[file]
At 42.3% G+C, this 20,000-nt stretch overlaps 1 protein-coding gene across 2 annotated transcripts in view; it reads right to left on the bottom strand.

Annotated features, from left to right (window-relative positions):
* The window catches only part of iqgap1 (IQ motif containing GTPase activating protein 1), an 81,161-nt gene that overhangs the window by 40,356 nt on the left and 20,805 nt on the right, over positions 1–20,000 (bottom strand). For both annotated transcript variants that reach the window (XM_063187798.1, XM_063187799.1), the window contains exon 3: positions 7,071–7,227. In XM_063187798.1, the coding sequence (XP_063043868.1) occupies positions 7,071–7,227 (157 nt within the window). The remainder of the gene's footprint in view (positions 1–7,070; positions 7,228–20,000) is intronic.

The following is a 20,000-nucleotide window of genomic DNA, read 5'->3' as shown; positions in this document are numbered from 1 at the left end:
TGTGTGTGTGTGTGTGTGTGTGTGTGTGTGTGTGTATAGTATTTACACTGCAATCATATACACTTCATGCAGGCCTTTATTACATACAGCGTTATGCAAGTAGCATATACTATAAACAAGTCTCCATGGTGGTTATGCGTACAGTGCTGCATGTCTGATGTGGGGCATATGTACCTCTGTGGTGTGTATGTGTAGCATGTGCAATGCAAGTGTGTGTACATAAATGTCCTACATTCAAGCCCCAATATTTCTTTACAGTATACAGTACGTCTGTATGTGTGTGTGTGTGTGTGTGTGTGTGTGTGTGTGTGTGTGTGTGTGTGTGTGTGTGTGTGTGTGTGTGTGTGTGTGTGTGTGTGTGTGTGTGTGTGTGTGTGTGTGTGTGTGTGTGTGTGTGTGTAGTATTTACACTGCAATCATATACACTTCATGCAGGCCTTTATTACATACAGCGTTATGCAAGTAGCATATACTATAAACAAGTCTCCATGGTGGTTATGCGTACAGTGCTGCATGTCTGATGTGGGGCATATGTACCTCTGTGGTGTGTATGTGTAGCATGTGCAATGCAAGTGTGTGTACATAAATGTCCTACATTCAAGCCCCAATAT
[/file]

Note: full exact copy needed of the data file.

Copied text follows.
At 42.3% G+C, this 20,000-nt stretch overlaps 1 protein-coding gene across 2 annotated transcripts in view; it reads right to left on the bottom strand.

Annotated features, from left to right (window-relative positions):
* The window catches only part of iqgap1 (IQ motif containing GTPase activating protein 1), an 81,161-nt gene that overhangs the window by 40,356 nt on the left and 20,805 nt on the right, over positions 1–20,000 (bottom strand). For both annotated transcript variants that reach the window (XM_063187798.1, XM_063187799.1), the window contains exon 3: positions 7,071–7,227. In XM_063187798.1, the coding sequence (XP_063043868.1) occupies positions 7,071–7,227 (157 nt within the window). The remainder of the gene's footprint in view (positions 1–7,070; positions 7,228–20,000) is intronic.

The following is a 20,000-nucleotide window of genomic DNA, read 5'->3' as shown; positions in this document are numbered from 1 at the left end:
TGTGTGTGTGTGTGTGTGTGTGTGTGTGTGTGTGTATAGTATTTACACTGCAATCATATACACTTCATGCAGGCCTTTATTACATACAGCGTTATGCAAGTAGCATATACTATAAACAAGTCTCCATGGTGGTTATGCGTACAGTGCTGCATGTCTGATGTGGGGCATATGTACCTCTGTGGTGTGTATGTGTAGCATGTGCAATGCAAGTGTGTGTACATAAATGTCCTACATTCAAGCCCCAATATTTCTTTACAGTATACAGTACGTCTGTATGTGTGTGTGTGTGTGTGTGTGTGTGTGTGTGTGTGTGTGTGTGTGTGTGTGTGTGTGTGTGTGTGTGTGTGTGTGTGTGTGTGTGTGTGTGTGTGTGTGTGTGTGTGTGTGTGTGTGTGTGTGTAGTATTTACACTGCAATCATATACACTTCATGCAGGCCTTTATTACATACAGCGTTATGCAAGTAGCATATACTATAAACAAGTCTCCATGGTGGTTATGCGTACAGTGCTGCATGTCTGATGTGGGGCATATGTACCTCTGTGGTGTGTATGTGTAGCATGTGCAATGCAAGTGTGTGTACATAAATGTCCTACATTCAAGCCCCAATAT